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Canadian company proposes ‘space elevator’

Thoth Technology granted a US patent to construct a 20km elevator designed to propel astronauts into space 

17 August 2015, 7:47pm
A Canadian space firm has proposed a 20km tall ‘space elevator’ to cut the costs of space exploration.

Last month, Thoth Technology was granted the US patent for a space elevator designed to take astronauts up into the stratosphere, where they will then be propelled into space.

The company said that the tower, the ‘ThothX Tower’, will be an inflatable, freestanding structure complete with an electrical elevator and will reach 20km. above the earth. This will make the tower more than 20 times taller than the 829-metre high Burj Khalifa in Dubai, the world’s tallest building.

“Astronauts would ascend to 20km by electrical elevator. From the top of the tower, space planes will launch in a single stage to orbit, returning to the top of the tower for refueling and reflight,” Brendan Quine, the tower’s inventor, said in a statement.

Traditionally, regions above 50km in altitude can only be reached by rocket ships, where mass is expelled at a high velocity to achieve thrust in the opposite direction. In his patent, Quine said that rocketry is “extremely inefficient” and that a space elevator would take less energy.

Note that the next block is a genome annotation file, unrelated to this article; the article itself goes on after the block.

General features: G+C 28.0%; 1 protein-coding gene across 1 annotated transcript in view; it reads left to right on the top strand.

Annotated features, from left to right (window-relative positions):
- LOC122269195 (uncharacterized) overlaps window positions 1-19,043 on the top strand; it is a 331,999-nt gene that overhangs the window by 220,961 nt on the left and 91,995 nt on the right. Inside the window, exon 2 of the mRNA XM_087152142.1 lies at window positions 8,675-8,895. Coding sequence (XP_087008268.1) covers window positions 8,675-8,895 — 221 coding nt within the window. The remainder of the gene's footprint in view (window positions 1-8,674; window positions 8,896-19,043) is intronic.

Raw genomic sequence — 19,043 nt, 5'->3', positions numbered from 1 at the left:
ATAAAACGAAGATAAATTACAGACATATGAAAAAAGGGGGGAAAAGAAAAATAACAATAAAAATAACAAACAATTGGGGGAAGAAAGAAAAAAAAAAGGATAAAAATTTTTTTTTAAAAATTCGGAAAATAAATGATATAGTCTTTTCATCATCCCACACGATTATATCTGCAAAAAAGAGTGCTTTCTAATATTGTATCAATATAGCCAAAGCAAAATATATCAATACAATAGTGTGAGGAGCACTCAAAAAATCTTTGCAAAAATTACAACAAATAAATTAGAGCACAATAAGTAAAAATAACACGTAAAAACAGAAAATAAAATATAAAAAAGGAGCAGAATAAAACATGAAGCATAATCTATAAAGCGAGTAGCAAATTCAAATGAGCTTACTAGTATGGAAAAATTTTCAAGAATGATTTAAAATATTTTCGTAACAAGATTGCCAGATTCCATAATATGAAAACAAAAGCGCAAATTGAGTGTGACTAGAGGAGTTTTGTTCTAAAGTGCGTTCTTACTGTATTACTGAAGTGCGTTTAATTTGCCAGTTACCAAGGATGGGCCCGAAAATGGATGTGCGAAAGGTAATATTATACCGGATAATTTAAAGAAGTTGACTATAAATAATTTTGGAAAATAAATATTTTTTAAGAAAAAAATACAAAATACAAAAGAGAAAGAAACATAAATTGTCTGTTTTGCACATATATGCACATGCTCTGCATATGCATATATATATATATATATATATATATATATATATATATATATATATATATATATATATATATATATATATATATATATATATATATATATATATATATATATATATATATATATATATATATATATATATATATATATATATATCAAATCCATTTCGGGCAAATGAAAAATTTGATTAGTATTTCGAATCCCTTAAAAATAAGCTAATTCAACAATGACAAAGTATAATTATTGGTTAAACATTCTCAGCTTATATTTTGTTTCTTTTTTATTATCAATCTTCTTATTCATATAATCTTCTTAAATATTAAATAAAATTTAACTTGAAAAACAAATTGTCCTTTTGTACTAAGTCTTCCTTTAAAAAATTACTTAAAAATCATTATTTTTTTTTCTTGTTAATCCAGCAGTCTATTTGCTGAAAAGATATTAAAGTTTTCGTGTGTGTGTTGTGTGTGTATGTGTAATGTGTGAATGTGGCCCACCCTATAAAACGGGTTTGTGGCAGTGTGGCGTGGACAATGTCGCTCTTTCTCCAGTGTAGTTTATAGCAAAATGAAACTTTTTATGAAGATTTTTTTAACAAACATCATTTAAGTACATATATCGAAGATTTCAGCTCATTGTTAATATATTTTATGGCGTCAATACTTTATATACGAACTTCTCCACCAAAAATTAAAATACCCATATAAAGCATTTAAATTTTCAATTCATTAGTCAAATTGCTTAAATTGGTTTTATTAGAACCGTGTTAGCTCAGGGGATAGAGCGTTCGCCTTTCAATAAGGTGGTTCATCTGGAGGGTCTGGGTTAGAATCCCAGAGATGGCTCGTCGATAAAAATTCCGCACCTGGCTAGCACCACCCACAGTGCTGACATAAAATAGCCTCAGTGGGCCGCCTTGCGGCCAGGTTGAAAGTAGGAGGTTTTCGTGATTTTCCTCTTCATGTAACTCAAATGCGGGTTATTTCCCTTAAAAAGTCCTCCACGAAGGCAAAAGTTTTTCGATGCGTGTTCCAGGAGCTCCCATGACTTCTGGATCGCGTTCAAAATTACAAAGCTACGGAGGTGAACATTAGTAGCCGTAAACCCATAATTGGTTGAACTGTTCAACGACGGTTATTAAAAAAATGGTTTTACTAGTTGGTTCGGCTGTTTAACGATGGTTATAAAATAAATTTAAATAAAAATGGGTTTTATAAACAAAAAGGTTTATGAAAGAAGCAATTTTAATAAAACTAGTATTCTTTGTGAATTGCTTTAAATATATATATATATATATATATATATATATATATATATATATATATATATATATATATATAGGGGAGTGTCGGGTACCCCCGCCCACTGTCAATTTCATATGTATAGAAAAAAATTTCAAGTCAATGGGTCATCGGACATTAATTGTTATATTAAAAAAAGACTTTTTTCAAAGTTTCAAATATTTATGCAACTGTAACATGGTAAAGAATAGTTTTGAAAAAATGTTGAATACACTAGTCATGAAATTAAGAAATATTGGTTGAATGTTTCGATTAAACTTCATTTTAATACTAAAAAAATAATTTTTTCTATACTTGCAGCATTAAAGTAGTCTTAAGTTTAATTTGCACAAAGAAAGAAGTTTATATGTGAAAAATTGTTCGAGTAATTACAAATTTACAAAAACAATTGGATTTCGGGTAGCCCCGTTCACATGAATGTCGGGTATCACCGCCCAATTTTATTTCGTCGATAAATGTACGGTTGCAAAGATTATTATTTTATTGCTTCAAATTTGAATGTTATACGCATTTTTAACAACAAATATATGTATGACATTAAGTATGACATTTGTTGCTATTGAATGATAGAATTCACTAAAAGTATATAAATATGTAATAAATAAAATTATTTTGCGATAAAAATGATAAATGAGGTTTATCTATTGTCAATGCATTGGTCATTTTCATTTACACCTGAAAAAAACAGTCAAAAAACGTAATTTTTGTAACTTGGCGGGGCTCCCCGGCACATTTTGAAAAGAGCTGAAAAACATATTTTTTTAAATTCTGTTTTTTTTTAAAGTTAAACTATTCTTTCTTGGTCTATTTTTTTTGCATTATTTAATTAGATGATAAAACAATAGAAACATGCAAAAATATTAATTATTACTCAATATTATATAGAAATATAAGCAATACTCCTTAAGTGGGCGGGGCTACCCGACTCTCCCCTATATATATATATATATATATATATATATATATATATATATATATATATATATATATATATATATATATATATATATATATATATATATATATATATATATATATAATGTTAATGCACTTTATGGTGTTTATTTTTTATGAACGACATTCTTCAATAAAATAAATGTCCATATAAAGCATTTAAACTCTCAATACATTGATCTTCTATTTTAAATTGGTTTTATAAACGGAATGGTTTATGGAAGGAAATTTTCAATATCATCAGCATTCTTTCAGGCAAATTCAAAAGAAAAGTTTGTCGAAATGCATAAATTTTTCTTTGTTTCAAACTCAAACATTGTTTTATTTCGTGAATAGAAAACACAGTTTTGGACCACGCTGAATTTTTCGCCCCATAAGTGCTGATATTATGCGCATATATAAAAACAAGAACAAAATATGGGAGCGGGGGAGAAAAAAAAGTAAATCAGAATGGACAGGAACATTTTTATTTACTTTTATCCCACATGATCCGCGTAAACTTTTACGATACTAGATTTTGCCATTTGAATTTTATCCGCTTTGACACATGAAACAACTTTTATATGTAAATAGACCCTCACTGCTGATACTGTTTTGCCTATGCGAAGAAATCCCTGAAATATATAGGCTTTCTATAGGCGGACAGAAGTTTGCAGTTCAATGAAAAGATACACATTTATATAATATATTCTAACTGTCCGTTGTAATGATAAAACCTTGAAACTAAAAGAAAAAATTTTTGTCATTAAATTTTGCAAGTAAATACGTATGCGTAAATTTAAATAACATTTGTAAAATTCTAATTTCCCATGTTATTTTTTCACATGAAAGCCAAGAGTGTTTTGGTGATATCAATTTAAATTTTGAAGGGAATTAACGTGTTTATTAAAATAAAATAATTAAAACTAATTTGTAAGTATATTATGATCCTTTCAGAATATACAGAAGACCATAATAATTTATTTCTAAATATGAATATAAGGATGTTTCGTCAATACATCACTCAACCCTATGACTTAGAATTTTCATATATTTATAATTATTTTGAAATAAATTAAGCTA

Quine explained that rocket ships expend more energy because they “must counter the gravitational force during the flight by carrying mass in the form of propellant and must overcome atmospheric drag”.

In contrast, by using an elevator system, “the work done is significantly less as no expulsion mass must be carried to do work against gravity, and lower ascent speeds in the lower atmosphere can virtually eliminate atmospheric drag”.

An elevator to space has always been believed to be an unfeasible idea because no known material can support itself at such a height. However, Thoth’s design sidesteps this problem by only building the elevator to 20km so it sits within the stratosphere rather than all the way in the geostationary orbit, where satellites fly.

Thoth president Caroline Roberts said that space travel, coupled with self-landing rocket technologies currently being developed by other companies, will signal a new era of space transportation.

“Landing on a barge at sea level is a great demonstration, but landing at 12 miles above sea level will make space flight more like taking a passenger jet,” she said in a statement.

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